Proud of the Department
I would just like to take this opportunity to thank Chief Wayne Mortensen and all of the outstanding members of the Sag Harbor Fire Department for the incredible honor that they have bestowed on Linda Gronland and my son, Jordan Haerter by making them honorary members of the department. For 207 years now the SHFD has been the heart and soul of our community providing life saving emergency services under perilous circumstances. Members sacrifice precious time away from their families to train and prepare for the worst and they ask for nothing in return. Every time you hear the fire whistle blow, each and every one of them is about to put their lives on the line for someone in need.
The department, however, is much more than this. They are the thread which holds the fabric of our community together. Whenever someone needs a hand up or a hand out they are the first to respond, mostly with no public recognition of their actions. Thousands of East End residents have been touched by their kindness, generosity, and fortitude but every person living in Sag Harbor, especially, should be forever in their debt. They will always hold a special place in our hearts. For Jordan to now be made a member of this department is one of the greatest and most meaningful acknowledgements of his heroism to date, and for that I shall always be grateful.
Imagine for a moment that you are James Madison, our fourth President and the “Father of our Constitution.” Your instructions in 1787 were as follows: “Hey Jimmy, the Articles of Confederation are not working. Write our new nation a Constitution that will work.
As you write, you bring your all to this momentous task. All of your learning, your experience, your knowledge of human nature, your knowledge of men and power, and your knowledge of the history of governance become evident as your quill strides from words to sentences to document. And all generations of Americans can do no less than thank you for writing a living Constitution that has only 27 Amendments and has served America well for 234 years.
You know, however, it is imperative that citizens must understand their Constitution in order for your effort to have long lasting success. You know that only by understanding the Constitution can citizens make their elected representatives adhere to its principles so that America would always have a democracy “of the people” rather than one “of the government.”
So, fair readers, just how angry were you that so many Democrats and Liberals objected to the reading of our Constitution in the House of Representatives? The height of the high and mighty in Washington knows no bounds. Our democracy is diminished by such people.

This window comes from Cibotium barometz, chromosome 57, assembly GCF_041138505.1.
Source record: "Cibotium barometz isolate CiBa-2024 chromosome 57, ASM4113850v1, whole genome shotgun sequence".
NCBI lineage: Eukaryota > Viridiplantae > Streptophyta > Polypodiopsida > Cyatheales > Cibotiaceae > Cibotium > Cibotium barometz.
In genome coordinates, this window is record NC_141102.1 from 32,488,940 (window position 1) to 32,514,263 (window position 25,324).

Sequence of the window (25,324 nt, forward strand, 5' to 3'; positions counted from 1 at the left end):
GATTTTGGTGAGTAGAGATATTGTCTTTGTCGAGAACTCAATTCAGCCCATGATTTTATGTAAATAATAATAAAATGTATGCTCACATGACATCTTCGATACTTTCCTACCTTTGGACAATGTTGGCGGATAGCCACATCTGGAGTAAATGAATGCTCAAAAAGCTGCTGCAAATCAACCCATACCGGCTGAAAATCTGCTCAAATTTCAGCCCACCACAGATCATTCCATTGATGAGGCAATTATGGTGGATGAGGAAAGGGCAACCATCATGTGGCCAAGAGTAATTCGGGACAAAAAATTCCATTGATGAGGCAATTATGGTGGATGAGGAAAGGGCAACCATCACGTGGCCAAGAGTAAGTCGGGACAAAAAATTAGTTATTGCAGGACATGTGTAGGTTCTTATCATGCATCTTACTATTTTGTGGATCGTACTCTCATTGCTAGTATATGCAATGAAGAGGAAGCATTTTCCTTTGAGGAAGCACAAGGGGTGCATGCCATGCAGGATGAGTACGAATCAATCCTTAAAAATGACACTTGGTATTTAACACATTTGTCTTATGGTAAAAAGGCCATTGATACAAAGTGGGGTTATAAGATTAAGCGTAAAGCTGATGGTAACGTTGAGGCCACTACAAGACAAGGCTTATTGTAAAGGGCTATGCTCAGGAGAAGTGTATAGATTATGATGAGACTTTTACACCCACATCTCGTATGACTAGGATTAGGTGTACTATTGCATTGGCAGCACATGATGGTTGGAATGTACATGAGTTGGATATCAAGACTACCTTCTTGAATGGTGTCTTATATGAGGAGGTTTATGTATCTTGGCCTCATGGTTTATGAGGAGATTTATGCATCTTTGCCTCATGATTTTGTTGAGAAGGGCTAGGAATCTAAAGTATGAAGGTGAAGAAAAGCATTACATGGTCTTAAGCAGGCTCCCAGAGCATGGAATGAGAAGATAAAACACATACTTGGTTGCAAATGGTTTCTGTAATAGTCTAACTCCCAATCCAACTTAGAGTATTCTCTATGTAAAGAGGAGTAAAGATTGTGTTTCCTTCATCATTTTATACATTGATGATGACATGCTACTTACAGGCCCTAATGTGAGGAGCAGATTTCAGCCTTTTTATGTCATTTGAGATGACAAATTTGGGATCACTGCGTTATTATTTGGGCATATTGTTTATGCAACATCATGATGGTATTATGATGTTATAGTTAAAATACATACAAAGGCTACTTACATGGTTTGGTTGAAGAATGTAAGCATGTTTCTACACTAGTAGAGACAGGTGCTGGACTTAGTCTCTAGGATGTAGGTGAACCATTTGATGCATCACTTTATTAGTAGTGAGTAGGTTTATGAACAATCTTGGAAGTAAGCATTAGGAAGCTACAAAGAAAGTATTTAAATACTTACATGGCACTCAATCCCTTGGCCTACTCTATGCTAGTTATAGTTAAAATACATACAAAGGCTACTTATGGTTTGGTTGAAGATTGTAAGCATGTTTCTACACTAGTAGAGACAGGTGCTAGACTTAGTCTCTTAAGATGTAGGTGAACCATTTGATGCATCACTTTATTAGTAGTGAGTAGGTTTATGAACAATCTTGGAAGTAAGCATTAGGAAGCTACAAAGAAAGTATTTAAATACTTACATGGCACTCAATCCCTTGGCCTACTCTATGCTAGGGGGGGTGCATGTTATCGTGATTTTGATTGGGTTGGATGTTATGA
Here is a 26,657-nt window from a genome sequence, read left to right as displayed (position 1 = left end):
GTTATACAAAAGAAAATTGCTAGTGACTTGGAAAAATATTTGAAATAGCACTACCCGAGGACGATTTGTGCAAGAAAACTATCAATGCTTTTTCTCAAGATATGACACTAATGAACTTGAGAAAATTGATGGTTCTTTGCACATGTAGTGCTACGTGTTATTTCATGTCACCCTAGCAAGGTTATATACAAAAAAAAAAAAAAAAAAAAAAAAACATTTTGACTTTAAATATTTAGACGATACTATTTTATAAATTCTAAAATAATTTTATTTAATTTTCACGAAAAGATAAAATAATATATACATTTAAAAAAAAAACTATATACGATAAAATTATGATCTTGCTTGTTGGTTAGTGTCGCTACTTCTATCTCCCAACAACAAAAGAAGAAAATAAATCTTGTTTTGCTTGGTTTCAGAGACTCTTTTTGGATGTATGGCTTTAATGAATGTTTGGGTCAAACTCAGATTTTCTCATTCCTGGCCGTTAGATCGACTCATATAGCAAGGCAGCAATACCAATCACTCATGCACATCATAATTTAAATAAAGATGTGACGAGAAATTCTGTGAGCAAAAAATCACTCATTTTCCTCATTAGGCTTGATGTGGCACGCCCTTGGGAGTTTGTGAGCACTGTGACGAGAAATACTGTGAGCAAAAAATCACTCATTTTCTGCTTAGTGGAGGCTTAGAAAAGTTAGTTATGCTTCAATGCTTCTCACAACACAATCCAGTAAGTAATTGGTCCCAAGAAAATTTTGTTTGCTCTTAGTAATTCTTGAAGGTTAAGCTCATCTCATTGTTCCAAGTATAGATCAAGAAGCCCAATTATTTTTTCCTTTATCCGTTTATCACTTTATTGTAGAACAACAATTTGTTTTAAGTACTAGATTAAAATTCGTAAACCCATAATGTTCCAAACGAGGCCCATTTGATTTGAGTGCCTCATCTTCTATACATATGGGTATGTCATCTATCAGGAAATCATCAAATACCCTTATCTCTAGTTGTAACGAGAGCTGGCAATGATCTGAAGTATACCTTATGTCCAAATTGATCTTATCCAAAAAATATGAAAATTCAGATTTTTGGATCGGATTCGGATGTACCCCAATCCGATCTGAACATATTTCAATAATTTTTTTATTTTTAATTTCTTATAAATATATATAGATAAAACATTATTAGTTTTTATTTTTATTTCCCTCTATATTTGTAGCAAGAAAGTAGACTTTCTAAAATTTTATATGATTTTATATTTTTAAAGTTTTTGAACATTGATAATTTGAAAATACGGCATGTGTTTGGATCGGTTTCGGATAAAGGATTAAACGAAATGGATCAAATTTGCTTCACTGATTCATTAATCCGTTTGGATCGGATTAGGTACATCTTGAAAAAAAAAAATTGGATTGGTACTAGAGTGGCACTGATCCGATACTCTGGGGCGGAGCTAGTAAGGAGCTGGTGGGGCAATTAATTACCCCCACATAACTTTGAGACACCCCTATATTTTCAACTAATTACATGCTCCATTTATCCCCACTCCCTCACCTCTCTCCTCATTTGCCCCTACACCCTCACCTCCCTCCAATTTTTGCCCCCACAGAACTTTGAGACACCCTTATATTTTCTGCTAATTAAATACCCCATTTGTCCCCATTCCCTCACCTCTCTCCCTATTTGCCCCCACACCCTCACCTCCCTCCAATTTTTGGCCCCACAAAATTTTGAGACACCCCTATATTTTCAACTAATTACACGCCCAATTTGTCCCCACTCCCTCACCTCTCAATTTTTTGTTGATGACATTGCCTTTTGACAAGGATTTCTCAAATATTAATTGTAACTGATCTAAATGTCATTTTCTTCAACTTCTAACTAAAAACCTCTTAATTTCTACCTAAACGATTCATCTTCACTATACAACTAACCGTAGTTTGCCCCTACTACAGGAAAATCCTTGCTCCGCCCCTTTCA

By the way, our Constitution was not read in the Senate because our Senators understand the Constitution completely as evidenced by our 14 trillion dollar debt and Washington’s constant desire to tell a free people how to live. Jimmy Madison must be rolling over in his grave.
Getting Around in the Snow
Thank you so much for devoting editorial space to the snow removal issue. Thanks are also due the Village Board of Trustees for acknowledging that there is indeed a problem and to our Village Department of Public Works which successfully cleared roadways and has continued to attempt to keep up with icy conditions. I am particularly grateful to my neighbor, Francisco Lopez, who used his snow blower up and down the block so that at least the sidewalks in our immediate vicinity were usable by parents and children making their way to the elementary school.
Today (Sunday) was sunny and, in some spots, snow was melting, but as I walked downtown, to meet a friend for coffee, I was challenged to find a safe route. I used sidewalks where possible, but passageways would abruptly end, requiring an occasionally treacherous climb up and over the icy berm to the road.
As your editorial stated, “it looks like we’re in for a long snowy road ahead” and dealing with it may not be as simple as a public notice with regard to the Village Code. While the proper (heavy) equipment made it possible for small mountains of snow to be removed from the business district, residents who live on narrow streets, with virtually no front yards (much of our historic district) find that there is no place to put the snow which needs to be removed from sidewalks in front of their properties. Once the plowing is accomplished, it is not physically possible for an ordinary person to remove the mounds of snow/slush/ice which result.
Obviously, we cannot all keep a “small Bobcat” handy for these occasions, but if the Village owns such a thing, perhaps we can come up with a plan, including fees for service, which will accomplish the goal: a Village in which people can safely get around, whether on foot or by car.